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Conjunctivitis is the common term given for any inflammation or infection of the conjunctiva, the thin layer of tissue that covers the front of the eye.

Sometimes people refer to conjunctivitis as red eye.

Symptoms of conjunctivitis include itchiness and watering of the eyes, and sometimes a sticky coating on the eyelashes (if it's caused by an allergy).

Conjunctivitis can affect one eye at first, but usually affects both eyes after a few hours.


What causes conjunctivitis?


The conjunctiva can become inflamed as result of:

  • a bacterial or viral infection - this is known as infective conjunctivitis

  • an allergic reaction to a substance such as pollen or dust mites - this is known as allergic conjunctivitis

  • the eye coming into contact with substances that can irritate the conjunctiva, such as chlorinated water or shampoo, or a loose eyelash rubbing against the eye - this is known as irritant conjunctivitis











Treating conjunctivitis


Conjunctivitis often doesn't require treatment as the symptoms usually clear up within a couple of weeks. If treatment is necessary, the type of treatment will depend on the cause. In severe cases, antibiotic eye drops can be used to clear the infection.

Irritant conjunctivitis will clear up as soon as whatever is causing it is removed.

Allergic conjunctivitis can usually be treated with anti-allergy medications such as antihistamines. If possible, avoid the substance that triggered the allergy.

It's best not to wear contact lenses until the symptoms have cleared up. Any sticky or crusty coating on the eyelids or lashes can be cleansed with Blephaclean.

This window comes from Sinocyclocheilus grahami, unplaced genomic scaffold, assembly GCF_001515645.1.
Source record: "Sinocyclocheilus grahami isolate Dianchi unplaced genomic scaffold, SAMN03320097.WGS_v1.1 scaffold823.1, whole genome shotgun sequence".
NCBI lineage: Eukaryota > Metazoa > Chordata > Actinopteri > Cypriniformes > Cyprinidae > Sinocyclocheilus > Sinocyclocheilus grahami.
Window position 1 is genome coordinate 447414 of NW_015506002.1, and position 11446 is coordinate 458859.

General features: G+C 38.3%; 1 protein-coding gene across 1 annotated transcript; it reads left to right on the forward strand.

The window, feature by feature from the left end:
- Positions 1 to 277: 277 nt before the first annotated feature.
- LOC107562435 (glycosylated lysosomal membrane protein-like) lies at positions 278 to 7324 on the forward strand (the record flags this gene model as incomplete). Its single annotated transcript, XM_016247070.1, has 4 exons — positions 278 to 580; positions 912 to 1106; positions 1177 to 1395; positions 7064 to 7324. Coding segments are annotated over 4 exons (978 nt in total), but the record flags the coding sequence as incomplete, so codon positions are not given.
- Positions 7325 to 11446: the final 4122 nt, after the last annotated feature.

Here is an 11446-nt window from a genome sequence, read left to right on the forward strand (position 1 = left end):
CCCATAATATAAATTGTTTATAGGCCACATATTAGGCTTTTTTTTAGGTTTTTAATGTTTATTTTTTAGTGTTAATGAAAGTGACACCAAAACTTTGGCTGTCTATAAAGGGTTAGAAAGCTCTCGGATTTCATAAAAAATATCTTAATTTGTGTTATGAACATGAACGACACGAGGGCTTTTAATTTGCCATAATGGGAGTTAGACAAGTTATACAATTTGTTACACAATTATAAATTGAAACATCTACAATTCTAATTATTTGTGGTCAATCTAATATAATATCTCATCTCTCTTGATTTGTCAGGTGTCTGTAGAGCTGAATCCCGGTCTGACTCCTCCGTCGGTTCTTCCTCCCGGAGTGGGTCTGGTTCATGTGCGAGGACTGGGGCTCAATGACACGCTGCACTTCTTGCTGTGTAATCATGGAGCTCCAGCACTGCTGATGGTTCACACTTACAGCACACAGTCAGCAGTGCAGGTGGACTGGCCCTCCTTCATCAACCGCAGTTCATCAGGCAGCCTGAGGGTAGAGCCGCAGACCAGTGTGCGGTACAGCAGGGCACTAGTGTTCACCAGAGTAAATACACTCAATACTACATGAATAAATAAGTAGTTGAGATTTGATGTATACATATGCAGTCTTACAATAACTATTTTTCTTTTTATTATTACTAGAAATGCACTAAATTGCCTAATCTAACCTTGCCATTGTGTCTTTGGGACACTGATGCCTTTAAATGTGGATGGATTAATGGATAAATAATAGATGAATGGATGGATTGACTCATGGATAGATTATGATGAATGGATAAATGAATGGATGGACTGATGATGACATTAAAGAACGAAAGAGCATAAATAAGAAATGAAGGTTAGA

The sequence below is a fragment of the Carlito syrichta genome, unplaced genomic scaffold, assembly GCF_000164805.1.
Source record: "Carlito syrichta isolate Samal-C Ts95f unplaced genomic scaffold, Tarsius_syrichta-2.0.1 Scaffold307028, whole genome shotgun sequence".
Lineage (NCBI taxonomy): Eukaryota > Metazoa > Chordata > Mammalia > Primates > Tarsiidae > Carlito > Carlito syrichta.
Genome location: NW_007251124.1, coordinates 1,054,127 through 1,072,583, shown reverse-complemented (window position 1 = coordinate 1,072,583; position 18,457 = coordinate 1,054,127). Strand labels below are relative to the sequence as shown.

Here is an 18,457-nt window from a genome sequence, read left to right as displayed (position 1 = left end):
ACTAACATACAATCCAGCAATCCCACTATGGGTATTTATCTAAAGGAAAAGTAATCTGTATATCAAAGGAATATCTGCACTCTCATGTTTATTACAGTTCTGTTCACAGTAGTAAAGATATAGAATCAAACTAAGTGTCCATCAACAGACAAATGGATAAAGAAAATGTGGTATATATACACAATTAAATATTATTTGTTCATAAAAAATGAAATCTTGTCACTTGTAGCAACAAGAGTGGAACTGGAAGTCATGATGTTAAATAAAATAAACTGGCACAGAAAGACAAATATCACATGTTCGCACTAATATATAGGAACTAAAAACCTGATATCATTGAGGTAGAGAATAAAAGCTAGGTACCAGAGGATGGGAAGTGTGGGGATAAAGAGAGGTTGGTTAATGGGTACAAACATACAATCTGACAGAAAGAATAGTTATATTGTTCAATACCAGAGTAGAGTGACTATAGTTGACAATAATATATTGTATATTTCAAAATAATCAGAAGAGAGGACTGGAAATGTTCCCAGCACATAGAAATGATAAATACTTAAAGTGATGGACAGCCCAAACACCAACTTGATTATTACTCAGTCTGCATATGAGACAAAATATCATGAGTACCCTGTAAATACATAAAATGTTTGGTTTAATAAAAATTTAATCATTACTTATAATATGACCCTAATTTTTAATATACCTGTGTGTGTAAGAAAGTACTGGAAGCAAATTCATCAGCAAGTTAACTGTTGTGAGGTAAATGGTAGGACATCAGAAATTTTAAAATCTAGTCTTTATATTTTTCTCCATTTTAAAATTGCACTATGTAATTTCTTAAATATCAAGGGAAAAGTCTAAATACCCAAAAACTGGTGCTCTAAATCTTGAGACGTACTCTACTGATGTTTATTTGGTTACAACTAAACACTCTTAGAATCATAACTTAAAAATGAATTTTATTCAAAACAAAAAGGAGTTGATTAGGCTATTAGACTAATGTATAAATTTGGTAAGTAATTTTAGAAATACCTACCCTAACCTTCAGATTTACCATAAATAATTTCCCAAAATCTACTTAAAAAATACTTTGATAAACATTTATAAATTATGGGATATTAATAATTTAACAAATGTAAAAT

Washing your hands regularly and avoiding sharing pillows or towels will help prevent it spreading.

See your optician immediately if you have:

  • eye pain

  • sensitivity to light (photophobia)

  • disturbed vision

  • intense redness in one or both of your eyes

  • a newborn baby with conjunctivitis 


Work and school


Public Health England advises that you do not need to stay away from work or school if you or your child has conjunctivitis, unless you are feeling particularly unwell.

If there are a number of cases of conjunctivitis at one school or nursery, you may be advised to keep your child away from the school until their infection has cleared up.

Generally, adults who work in close contact with others, or share equipment such as phones and computers, should not return to work until the discharge has cleared up.


Conjunctivitis can be a frustrating condition - especially allergic conjunctivitis - but in most cases it doesn't pose a serious threat to health.

Complications of conjunctivitis are rare but when they do occur they can be serious and include:

  • a severe case of allergic conjunctivitis can lead to scarring in the eye

  • in cases of infective conjunctivitis, the infection can spread to other areas of the body, triggering more serious secondary infections such as meningitis (an infection of the outer layer of the brain).


Neo-natal conjunctivitis

A more severe type of conjunctivitis that can affect newborn babies younger than 28 days is called neo-natal conjunctivitis. Neo-natal conjunctivitis can occur if a baby is born to a mother who has a sexually transmitted infection such as chlamydia or gonorrhoea (these don't necessarily cause symptoms, so many mothers are unaware that they're infected).


Most cases of conjunctivitis in babies are not particularly serious. But there is a small possibility of serious complications if it's left untreated.

So if you notice any redness in your baby’s eyes, contact your GP for advice.

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